Try to use plants that are native/indigenous to your area. (Our neighbor planted a black walnut tree and now we have bunches of baby black walnut trees sprouting up everywhere). Think twice about eradicating what your neighbors may term ‘weeds’ if that plant is indigenous, such as salmonberry bushes and Indian plum bushes. Many times the wildlife/wild birds that are native to your area really need these plants (sometimes, the very ones your neighbors labor weeds)! Both salmonberry and Indian plum are early spring flowering plants that provide much needed nectar for the hummingbirds who arrive before other trees and bushes set their blossoms.

DSC01752 Patch of Thimbleberry bushes (Pacific Northwest native plant; edible by humans, birds and wildlife. A tasty red berry on a thornless bramble.)

Salmonberry bushes are much more sensitive (especially to herbicides) than many people believe and can be controlled (kept to one area) by mowing the young starts that sprout through rhizome propagation. As well as providing nectar, these delicate blossoms are a lovely relief from the barrenness of winter. According to my adoptive mother, Vi taqseblu Hilbert, who was an Upper Skagit elder, new shoots were once eaten by #NativeAmericans much like asparagus. The berries are red or gold colored and delicious for people, birds or other wildlife. salmonberry bloom Salmonberry blossom (Pacific Northwest native plant)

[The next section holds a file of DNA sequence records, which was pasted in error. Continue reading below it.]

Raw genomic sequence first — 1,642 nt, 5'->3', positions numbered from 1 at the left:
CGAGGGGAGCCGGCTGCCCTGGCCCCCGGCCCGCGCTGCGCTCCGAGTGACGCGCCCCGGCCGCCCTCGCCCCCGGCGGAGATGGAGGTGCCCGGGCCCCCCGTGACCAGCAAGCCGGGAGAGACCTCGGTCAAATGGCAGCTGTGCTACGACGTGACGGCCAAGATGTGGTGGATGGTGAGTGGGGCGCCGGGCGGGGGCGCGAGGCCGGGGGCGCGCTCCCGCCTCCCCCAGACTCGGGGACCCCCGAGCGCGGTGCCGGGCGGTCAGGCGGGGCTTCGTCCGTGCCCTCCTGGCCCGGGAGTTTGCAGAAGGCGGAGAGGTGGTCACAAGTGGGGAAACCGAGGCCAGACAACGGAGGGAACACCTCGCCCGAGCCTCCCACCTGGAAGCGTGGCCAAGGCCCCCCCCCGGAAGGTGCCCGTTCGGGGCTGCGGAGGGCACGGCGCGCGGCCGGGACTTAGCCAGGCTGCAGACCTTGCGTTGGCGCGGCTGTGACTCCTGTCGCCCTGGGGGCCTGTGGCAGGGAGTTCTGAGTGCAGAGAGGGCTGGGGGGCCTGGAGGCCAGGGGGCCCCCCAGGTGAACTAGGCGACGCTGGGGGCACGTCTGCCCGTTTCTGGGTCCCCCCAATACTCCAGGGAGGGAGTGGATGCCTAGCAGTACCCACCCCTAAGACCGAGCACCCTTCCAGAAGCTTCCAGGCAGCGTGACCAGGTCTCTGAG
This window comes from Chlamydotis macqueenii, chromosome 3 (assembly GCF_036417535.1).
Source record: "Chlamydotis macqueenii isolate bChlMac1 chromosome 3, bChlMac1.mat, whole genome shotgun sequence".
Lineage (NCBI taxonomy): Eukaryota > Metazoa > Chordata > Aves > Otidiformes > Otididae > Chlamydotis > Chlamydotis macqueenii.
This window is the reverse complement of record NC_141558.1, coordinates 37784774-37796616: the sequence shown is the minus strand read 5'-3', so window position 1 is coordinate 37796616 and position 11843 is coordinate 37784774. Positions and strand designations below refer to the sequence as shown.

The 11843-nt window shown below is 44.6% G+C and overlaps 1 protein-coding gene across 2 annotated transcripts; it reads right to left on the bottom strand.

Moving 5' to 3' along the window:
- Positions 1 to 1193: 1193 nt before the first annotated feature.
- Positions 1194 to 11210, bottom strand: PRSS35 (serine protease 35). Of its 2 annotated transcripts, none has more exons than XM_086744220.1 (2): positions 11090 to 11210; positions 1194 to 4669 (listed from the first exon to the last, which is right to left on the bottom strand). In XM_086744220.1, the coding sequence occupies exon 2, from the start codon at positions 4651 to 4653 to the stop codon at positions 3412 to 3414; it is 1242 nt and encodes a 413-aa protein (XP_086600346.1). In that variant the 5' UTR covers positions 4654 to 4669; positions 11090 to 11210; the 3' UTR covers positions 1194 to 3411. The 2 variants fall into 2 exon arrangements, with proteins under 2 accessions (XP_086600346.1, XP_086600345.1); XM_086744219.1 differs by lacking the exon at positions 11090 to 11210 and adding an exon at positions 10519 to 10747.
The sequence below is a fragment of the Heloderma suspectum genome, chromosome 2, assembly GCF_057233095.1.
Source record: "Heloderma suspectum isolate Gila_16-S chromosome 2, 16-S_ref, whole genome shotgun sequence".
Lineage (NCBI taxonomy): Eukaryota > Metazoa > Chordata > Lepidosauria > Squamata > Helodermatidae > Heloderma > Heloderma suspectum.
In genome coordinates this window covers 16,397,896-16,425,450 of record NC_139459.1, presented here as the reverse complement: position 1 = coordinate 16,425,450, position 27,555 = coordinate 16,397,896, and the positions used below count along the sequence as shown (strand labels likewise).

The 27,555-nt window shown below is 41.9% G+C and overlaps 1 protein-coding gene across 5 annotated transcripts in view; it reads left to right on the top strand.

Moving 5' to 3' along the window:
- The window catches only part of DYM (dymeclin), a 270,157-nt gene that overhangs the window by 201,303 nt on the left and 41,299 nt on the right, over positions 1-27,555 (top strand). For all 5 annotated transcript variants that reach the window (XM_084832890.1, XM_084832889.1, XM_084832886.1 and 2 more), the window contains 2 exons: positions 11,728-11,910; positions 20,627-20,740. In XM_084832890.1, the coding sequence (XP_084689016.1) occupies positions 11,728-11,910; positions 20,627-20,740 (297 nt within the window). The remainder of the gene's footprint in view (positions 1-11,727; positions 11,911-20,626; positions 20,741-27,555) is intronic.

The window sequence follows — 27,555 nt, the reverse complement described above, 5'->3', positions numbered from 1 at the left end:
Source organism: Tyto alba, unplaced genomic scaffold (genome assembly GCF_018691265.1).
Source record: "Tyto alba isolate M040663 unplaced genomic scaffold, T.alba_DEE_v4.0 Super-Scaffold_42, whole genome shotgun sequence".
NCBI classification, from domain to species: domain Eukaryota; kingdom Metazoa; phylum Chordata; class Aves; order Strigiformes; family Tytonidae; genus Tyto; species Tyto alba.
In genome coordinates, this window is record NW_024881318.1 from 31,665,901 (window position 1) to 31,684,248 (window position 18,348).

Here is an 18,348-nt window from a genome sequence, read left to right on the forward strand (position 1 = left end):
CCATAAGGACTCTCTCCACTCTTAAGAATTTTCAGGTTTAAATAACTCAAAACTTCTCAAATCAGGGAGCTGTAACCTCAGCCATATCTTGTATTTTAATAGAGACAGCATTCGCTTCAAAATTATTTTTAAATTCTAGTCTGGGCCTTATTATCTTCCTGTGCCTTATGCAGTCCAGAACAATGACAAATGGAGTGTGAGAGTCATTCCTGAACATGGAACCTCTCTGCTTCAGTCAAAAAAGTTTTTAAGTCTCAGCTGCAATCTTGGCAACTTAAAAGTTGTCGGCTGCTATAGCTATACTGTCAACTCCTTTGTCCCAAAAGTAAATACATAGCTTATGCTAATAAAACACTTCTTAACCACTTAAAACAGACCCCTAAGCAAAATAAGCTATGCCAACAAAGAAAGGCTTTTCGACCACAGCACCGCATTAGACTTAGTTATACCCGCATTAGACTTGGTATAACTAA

—Be gentle with yourself! This was a very important lesson for me. I tend to demand not only perfection of myself, but perfection as of yesterday! No matter how dedicated and hardworking you are, take time to stop and just walk the land, enjoy all that you have accomplished. Be sure to take ‘before’ photos you can refer to because many times we don’t see the progress we are making. Sort of like being in a dense forest–rather difficult to see the whole tree.